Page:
Wiki New Zealand: Winning through collaboration
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No country can claim that their people are able to make most of their important decisions in an evidence-based way. There are hundreds of valuable and relevant datasets freely available to us right now but most people don’t use them. Data is spread across hundreds of sites and is held within databases and spreadsheets that require both time and skill to engage with. To use data in decision-making you have to know what specific question to ask, identify a source that has collected the data, and manipulate complex tools to extract and then visualise the information within the dataset.
The barrier to entry is high. It means that when we do see data in digestible, visual forms (i.e. graphs and thematic maps), it is usually because somebody is trying to convince us of a particular point of view. Whilst that is a very legitimate use of data, it is not sufficient for having a well-informed country.
Wiki New Zealand is working to make data truly accessible to all. We are doing that by collaborating throughout New Zealand’s data ecosystem to create a platform that not only brings all the data together in one place, but that makes it visually explorable. Making the data visual lowers the barriers and transaction costs of engagement, and speeds up the process of generating insight.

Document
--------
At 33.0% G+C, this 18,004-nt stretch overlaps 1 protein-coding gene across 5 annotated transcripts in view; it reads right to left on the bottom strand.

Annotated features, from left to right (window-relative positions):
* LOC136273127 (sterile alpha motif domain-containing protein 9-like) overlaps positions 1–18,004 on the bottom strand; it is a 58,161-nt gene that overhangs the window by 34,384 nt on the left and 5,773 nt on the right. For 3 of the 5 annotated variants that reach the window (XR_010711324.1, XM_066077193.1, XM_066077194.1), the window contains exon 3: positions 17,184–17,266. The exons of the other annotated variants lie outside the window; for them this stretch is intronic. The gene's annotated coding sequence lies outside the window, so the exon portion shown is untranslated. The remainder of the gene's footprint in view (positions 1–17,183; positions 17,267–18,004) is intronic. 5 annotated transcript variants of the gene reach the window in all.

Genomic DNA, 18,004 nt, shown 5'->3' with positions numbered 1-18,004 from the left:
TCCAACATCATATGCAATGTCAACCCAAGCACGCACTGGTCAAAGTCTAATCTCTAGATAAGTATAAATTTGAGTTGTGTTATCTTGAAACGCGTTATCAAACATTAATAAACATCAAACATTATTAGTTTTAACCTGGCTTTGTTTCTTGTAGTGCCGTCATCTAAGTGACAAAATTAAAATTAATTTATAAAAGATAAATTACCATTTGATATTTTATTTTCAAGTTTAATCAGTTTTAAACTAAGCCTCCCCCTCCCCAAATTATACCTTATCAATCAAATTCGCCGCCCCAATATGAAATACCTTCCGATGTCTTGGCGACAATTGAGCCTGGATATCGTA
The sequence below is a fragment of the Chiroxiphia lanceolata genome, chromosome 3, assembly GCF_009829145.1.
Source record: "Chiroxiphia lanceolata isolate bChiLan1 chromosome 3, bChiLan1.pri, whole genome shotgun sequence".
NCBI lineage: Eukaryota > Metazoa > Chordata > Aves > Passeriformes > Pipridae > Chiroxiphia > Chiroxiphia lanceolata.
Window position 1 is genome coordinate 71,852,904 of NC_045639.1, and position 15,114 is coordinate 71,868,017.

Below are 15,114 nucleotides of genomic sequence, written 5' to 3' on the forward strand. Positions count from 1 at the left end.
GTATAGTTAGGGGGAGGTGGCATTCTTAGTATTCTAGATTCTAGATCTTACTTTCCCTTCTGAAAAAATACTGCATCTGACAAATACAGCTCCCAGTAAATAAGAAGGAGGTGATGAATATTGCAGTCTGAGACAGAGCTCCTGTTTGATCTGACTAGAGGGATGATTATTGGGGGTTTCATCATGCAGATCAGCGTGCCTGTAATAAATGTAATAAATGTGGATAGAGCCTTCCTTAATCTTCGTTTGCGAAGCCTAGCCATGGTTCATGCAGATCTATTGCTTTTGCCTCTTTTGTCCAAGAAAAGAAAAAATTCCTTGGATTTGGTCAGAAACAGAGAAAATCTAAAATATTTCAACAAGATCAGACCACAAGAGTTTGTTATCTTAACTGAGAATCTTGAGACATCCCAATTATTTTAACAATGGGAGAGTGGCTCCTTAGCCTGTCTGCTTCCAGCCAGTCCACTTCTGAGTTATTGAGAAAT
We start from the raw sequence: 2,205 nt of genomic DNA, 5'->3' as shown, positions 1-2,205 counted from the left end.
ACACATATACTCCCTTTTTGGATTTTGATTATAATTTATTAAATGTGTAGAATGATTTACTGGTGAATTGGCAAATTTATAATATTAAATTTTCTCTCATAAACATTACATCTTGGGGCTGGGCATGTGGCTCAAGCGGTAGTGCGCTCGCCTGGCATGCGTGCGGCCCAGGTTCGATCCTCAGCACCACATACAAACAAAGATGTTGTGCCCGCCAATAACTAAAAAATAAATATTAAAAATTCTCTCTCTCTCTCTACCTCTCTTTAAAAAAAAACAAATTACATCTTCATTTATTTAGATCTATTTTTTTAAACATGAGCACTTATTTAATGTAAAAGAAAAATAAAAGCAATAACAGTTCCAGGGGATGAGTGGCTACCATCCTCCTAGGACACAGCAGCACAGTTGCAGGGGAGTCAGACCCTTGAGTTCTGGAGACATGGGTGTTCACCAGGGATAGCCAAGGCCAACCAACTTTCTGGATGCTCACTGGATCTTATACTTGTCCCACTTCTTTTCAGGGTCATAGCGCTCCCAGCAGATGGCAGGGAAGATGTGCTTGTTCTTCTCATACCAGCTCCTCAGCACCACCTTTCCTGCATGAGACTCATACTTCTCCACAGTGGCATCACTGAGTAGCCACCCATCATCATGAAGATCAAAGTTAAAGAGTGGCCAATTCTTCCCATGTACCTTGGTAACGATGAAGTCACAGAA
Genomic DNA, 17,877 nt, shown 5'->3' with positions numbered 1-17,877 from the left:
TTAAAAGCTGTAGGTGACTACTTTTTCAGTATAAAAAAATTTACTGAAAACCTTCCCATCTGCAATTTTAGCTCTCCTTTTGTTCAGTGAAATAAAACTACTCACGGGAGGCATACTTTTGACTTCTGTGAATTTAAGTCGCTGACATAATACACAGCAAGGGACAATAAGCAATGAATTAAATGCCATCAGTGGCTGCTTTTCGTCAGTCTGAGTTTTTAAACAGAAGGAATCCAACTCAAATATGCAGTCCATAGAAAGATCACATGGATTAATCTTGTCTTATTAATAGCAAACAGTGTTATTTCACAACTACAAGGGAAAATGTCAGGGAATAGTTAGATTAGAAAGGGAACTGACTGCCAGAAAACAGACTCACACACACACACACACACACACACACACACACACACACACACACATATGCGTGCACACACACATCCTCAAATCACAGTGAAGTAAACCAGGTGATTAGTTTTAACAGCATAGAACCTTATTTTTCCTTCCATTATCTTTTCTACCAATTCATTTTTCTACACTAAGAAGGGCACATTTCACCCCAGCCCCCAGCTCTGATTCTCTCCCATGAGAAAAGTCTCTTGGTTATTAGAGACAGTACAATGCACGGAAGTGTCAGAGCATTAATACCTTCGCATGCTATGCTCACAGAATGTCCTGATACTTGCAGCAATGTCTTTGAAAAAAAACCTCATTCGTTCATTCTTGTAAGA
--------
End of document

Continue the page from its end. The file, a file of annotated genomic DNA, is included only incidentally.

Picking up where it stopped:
By bringing data to the people in a usable way we are creating a competitive advantage for New Zealand.
Lillian Grace is Founder & CEO of Wiki New Zealand, a collaborative website making data about New Zealand visually accessible for everyone. Wiki New Zealand is the first of its kind in the world and won at the 2013 Australia and New Zealand Internet Awards. Lillian was previously an associate at consulting firm Stakeholder Strategies and at think tank The New Zealand Institute, and she was Manager of Corporate Projects at Academy Award-winning Massive Software. Lillian speaks regularly on data, innovation and technology including at TEDxAuckland, MindStorm, the Official Stats User Forum, Auckland ICT and the Royal Society of NZ.